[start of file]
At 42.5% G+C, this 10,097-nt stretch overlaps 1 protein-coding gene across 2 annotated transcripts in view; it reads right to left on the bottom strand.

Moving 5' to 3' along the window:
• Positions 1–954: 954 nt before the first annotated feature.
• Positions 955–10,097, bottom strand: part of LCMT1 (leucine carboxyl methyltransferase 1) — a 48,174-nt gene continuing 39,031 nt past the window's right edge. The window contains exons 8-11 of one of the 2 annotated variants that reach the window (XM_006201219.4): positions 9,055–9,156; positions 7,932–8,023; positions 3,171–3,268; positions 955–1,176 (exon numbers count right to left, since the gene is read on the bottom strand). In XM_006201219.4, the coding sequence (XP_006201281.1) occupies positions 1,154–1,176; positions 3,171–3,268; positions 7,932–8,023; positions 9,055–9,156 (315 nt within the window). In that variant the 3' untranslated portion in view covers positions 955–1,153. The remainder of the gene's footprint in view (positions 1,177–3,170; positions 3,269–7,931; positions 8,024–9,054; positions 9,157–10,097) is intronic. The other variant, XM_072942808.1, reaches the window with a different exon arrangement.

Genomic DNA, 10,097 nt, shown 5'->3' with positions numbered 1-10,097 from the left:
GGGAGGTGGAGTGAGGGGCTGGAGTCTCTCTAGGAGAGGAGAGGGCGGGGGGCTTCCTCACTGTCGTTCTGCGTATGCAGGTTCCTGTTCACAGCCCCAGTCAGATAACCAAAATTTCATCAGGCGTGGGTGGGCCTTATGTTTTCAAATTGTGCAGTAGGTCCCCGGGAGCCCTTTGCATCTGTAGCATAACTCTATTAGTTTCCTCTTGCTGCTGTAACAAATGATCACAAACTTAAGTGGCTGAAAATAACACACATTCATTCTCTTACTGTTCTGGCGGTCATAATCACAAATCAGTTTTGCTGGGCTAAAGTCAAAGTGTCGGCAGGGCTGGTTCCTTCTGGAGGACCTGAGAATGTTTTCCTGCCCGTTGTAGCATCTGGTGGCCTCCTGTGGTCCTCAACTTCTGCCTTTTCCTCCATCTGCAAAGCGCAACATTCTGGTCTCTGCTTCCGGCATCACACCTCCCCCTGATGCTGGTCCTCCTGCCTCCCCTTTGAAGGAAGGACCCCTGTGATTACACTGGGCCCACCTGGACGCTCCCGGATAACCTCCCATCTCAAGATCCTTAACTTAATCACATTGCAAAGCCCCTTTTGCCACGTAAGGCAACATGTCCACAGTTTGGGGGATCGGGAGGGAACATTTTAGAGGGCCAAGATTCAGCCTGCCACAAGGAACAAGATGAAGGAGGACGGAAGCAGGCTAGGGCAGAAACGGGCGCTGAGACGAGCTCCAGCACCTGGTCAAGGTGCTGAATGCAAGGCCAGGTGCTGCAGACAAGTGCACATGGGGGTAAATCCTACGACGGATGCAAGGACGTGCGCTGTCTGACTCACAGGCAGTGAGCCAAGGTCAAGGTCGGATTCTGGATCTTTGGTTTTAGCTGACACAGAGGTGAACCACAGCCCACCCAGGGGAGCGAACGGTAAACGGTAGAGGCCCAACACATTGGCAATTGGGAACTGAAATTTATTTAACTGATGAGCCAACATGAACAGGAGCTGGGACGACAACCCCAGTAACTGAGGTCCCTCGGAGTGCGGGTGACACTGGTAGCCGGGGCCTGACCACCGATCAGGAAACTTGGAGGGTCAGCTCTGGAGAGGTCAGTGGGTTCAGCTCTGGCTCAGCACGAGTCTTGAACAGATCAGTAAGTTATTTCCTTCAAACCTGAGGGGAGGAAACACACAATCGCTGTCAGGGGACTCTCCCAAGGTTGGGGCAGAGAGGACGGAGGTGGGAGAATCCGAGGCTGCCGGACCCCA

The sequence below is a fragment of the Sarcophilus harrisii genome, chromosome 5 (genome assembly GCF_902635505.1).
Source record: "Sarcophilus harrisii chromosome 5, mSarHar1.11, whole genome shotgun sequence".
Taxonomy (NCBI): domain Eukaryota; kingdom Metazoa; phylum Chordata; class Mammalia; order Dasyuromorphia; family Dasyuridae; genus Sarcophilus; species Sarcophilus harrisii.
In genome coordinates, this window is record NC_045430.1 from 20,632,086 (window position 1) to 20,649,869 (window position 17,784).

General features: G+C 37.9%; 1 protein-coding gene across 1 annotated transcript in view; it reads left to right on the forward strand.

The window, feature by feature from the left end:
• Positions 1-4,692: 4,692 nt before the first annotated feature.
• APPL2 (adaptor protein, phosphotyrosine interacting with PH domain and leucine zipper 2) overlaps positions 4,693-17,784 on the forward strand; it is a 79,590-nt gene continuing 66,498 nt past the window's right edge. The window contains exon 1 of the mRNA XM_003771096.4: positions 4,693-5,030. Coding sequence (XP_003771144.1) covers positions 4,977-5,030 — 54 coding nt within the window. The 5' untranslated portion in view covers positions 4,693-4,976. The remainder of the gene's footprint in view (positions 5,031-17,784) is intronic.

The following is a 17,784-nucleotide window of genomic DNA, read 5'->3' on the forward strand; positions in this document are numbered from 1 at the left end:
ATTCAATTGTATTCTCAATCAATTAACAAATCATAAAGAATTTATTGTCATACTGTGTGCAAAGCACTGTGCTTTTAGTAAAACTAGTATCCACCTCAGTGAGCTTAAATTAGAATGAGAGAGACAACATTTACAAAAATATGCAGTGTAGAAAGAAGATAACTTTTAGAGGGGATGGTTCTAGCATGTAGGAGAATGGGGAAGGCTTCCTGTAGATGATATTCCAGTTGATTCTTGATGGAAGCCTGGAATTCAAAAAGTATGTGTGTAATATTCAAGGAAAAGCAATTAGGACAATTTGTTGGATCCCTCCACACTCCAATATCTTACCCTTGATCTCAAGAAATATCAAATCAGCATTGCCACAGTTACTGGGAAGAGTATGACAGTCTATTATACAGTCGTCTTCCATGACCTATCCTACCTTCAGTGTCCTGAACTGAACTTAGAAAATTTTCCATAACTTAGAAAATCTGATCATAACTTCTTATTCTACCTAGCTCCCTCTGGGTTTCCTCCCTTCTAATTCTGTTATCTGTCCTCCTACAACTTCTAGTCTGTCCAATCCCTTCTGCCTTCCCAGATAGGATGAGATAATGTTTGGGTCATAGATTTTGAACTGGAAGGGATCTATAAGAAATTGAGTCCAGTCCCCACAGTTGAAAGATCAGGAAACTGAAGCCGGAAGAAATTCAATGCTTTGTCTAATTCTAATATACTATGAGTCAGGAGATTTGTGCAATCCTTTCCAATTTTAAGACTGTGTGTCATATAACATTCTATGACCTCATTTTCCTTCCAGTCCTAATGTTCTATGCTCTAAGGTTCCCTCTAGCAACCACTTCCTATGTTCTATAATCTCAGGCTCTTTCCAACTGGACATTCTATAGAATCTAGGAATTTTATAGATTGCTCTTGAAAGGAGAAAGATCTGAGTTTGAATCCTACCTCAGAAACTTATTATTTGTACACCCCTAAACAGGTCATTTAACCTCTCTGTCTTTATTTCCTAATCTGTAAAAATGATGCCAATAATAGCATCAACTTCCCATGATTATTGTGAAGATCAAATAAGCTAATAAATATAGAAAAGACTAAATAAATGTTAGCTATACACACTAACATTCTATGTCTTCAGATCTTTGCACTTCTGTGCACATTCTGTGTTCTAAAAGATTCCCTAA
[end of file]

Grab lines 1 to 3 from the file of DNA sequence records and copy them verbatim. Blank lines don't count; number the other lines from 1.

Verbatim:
At 42.5% G+C, this 10,097-nt stretch overlaps 1 protein-coding gene across 2 annotated transcripts in view; it reads right to left on the bottom strand.

Moving 5' to 3' along the window:
• Positions 1–954: 954 nt before the first annotated feature.